“Japan is the country that causes me the most concern in Asia at the moment,” Fitschen said in a speech in Berlin today. “The call for ever more cheap money, even if it is tempting, certainly isn’t the solution Japan needs.”
Shinzo Abe, Japan’s prime minister, plans 10.3 trillion yen ($120 billion) in fiscal stimulus to boost employment and stoke growth. That’s a return to a strategy that failed to end the country’s stagnation over the last two decades even as the nation’s debt burden almost tripled and extra stimulus spending totaled 80 trillion yen, according to BNP Paribas. (BNP)
Japan would also suffer if South Korea became more competitive by gaining access to “cheap” labor as North Korea signals it will open its economy to cooperation, said Fitschen, who spent about three years working in Tokyo for Deutsche Bank.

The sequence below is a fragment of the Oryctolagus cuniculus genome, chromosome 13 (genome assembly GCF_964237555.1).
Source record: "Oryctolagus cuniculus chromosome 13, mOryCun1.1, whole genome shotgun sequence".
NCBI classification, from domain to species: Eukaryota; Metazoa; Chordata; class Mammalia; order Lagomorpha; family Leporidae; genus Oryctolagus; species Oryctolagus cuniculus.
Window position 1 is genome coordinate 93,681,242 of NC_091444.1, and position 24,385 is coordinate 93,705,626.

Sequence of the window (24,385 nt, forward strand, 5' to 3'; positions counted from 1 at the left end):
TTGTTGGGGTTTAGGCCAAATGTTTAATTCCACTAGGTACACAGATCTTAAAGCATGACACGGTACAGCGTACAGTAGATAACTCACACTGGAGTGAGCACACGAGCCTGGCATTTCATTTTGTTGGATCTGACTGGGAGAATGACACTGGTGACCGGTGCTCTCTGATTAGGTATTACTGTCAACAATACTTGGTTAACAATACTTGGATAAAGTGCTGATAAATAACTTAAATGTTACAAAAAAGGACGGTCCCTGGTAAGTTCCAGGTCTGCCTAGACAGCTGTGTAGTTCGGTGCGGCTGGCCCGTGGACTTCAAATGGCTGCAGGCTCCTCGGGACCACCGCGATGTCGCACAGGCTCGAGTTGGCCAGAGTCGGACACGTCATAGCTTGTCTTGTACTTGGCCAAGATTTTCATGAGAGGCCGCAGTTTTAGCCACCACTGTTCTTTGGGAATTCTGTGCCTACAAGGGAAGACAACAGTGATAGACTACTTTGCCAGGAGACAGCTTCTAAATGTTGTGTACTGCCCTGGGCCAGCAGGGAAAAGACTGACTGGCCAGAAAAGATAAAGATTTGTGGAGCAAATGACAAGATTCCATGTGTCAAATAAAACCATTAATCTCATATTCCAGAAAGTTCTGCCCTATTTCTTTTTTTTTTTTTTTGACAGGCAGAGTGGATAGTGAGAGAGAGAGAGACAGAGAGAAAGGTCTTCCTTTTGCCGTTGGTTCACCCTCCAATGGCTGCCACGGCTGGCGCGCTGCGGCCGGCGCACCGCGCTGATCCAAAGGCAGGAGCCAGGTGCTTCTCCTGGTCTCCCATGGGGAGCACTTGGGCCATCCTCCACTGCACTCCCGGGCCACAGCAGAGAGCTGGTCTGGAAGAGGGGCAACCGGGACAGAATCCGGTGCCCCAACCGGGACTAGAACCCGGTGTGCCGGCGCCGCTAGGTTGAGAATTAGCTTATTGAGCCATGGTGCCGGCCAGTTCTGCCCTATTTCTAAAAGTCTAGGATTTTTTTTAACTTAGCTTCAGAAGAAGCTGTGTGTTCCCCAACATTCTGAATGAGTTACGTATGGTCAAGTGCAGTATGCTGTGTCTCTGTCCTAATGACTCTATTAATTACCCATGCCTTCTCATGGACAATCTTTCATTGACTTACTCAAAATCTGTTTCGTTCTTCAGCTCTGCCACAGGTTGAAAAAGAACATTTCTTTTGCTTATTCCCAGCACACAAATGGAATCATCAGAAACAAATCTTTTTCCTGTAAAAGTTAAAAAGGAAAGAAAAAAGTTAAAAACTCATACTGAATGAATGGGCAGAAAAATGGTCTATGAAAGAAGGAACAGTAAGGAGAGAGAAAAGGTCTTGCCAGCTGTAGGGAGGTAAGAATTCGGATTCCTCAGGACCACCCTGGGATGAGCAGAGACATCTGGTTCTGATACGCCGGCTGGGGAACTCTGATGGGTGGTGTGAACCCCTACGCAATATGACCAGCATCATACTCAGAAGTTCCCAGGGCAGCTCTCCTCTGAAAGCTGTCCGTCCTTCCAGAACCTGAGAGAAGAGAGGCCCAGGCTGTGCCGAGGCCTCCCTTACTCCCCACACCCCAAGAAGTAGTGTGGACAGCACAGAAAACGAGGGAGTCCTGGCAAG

European countries should also seek to work with Myanmar as that nation also opens its economy, he said in an address to Deutsche Bank clients, employees and German lawmakers including Foreign Minister Guido Westerwelle at the lender’s offices.
Fitschen, who leads Europe’s largest bank by assets with co-CEO Anshu Jain, said he can’t yet make an accurate prediction for developments on markets and in the wider economy this year.
“It may be that the worst is behind us, but it is too early to say that we can expect a hint of normality this year,” he said.
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